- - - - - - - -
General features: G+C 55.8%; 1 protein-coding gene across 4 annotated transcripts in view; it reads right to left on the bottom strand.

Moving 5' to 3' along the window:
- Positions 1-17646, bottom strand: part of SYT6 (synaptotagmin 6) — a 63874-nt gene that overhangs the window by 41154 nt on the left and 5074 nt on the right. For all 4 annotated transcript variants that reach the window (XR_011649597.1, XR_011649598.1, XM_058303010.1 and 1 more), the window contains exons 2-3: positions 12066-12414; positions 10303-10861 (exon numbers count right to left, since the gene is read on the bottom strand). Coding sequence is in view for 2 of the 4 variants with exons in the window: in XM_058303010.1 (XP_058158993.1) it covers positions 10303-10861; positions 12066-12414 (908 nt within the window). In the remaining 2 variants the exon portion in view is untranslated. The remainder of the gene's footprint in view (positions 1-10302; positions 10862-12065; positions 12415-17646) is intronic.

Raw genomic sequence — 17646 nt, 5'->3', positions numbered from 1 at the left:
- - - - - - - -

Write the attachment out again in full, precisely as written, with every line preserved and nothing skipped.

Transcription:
General features: G+C 55.8%; 1 protein-coding gene across 4 annotated transcripts in view; it reads right to left on the bottom strand.

Moving 5' to 3' along the window:
- Positions 1-17646, bottom strand: part of SYT6 (synaptotagmin 6) — a 63874-nt gene that overhangs the window by 41154 nt on the left and 5074 nt on the right. For all 4 annotated transcript variants that reach the window (XR_011649597.1, XR_011649598.1, XM_058303010.1 and 1 more), the window contains exons 2-3: positions 12066-12414; positions 10303-10861 (exon numbers count right to left, since the gene is read on the bottom strand). Coding sequence is in view for 2 of the 4 variants with exons in the window: in XM_058303010.1 (XP_058158993.1) it covers positions 10303-10861; positions 12066-12414 (908 nt within the window). In the remaining 2 variants the exon portion in view is untranslated. The remainder of the gene's footprint in view (positions 1-10302; positions 10862-12065; positions 12415-17646) is intronic.

Raw genomic sequence — 17646 nt, 5'->3', positions numbered from 1 at the left: